Already have an ACS ID? Log in
Renew your membership, and continue to enjoy these benefits.
Already an ACS Member? Log in here
Choose the membership that is right for you. Discount will be applied automatically at checkout.
Enjoy these benefits no matter which membership you pick.
Most Popular in Policy
Exposure to endocrine-disrupting chemicals and their potential to cause disease in humans and wildlife are global problems that require more collaboration and data sharing among scientists, government agencies, and countries, concludes a World Health Organization report. The report highlights rising trends in endocrine disorders, including hormone-related cancers, obesity, diabetes, cardiovascular disease, and reproductive problems. But, it says, “health-care systems do not have mechanisms in place to address the contribution of environmental risk factors to these trends.” The report suggests that the most sensitive windows of exposure to endocrine disruptors are during fetal development and puberty. Adverse health effects, however, might not show up until decades later in the exposed individual or in subsequent generations. The same exposures in adults may have no effect, the report says.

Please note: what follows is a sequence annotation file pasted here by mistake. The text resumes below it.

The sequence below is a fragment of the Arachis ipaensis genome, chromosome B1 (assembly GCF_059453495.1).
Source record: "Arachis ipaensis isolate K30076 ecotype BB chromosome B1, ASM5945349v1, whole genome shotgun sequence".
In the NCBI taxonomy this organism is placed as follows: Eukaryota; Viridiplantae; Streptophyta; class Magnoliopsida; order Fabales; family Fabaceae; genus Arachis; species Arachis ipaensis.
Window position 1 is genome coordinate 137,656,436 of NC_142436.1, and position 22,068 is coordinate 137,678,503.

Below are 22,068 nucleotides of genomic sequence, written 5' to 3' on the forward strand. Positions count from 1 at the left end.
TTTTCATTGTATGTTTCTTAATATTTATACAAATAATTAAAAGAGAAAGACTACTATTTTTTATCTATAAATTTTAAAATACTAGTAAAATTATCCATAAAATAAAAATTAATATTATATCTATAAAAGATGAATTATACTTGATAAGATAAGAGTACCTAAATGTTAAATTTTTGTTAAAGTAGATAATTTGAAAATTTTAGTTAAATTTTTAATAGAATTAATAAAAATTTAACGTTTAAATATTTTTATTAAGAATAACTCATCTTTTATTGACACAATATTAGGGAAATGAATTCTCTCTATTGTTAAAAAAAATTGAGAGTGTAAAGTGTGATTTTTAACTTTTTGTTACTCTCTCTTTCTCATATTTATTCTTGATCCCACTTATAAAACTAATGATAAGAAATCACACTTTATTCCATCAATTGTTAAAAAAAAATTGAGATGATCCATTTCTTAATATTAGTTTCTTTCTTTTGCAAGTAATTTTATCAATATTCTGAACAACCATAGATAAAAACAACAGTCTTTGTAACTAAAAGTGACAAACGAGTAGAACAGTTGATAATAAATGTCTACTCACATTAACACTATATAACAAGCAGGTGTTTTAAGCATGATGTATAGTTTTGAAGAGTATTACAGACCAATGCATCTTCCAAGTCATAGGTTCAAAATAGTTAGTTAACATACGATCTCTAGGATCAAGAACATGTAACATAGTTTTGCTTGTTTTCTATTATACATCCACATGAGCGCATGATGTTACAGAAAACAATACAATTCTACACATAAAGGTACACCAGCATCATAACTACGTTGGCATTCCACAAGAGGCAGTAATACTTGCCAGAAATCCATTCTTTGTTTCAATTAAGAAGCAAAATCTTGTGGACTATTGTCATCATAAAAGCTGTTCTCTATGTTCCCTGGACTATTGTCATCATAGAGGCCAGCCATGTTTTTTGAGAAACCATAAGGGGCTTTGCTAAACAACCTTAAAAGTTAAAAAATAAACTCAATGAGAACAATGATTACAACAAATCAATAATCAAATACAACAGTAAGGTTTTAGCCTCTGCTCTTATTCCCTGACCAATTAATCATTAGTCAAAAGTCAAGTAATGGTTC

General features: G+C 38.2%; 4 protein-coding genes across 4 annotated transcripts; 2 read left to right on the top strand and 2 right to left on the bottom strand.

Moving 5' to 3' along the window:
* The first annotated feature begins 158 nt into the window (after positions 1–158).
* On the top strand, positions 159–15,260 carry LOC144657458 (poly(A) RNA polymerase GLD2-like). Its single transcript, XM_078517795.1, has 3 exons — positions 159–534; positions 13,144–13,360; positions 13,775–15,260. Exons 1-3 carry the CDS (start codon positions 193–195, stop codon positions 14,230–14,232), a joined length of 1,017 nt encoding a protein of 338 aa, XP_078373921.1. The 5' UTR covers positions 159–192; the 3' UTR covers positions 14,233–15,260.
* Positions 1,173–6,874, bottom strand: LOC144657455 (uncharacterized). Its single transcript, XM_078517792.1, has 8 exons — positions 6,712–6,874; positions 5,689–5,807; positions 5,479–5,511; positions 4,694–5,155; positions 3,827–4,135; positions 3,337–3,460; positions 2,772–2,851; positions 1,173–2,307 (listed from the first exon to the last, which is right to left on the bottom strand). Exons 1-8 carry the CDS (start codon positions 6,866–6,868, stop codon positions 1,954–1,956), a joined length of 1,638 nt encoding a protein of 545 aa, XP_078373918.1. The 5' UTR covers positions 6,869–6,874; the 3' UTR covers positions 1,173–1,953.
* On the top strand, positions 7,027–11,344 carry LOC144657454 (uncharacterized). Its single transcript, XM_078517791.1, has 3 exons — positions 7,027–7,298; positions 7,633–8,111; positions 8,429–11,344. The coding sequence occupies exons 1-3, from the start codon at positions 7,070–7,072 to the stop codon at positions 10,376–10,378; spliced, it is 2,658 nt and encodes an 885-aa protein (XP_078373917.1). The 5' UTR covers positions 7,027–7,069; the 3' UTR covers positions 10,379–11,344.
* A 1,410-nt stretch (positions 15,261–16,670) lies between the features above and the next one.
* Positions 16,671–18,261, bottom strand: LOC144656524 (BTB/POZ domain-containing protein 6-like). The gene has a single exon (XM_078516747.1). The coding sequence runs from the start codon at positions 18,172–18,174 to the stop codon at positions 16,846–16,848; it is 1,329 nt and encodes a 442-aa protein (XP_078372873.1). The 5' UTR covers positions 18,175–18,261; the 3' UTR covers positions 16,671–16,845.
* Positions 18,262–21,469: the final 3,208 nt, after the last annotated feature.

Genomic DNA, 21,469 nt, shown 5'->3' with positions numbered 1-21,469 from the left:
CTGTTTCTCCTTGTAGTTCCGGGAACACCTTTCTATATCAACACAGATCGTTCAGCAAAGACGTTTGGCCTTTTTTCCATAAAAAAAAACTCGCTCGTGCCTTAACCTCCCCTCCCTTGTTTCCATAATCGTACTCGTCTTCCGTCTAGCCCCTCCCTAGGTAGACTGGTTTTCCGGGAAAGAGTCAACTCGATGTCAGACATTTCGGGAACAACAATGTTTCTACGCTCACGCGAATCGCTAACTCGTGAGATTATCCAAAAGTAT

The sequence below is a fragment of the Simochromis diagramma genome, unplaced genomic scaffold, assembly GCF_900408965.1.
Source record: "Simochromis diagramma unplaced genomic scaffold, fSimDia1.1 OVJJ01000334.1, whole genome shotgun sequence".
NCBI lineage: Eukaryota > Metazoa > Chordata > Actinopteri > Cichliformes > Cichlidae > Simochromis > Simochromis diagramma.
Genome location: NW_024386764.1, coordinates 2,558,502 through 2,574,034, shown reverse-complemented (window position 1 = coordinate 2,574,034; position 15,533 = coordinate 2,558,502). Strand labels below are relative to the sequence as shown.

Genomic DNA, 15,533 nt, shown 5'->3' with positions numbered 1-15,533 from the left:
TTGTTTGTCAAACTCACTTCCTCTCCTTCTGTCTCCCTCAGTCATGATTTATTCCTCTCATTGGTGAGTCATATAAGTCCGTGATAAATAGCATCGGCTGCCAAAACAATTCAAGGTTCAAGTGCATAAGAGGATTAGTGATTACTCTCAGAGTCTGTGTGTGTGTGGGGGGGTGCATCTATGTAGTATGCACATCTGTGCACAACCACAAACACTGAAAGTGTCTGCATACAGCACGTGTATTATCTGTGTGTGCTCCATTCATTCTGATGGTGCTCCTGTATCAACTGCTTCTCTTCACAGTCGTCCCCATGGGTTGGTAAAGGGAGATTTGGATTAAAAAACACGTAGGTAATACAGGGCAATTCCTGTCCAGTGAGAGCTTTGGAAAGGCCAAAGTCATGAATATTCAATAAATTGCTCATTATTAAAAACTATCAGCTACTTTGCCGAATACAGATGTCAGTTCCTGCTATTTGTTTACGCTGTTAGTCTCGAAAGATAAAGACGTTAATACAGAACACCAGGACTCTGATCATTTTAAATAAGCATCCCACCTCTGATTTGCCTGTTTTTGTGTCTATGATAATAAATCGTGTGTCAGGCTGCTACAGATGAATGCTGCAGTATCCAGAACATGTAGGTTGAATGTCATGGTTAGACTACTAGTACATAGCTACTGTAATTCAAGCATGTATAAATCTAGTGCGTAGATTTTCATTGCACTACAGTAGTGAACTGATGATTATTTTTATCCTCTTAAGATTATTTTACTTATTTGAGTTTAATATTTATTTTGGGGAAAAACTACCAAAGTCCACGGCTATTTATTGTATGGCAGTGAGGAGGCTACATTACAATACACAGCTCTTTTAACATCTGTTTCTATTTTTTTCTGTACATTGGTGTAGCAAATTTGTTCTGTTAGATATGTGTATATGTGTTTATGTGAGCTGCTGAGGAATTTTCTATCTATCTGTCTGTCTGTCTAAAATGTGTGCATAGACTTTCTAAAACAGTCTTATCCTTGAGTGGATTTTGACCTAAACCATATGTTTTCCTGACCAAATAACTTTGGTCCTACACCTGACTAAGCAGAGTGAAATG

This article has been sent to the following recipient: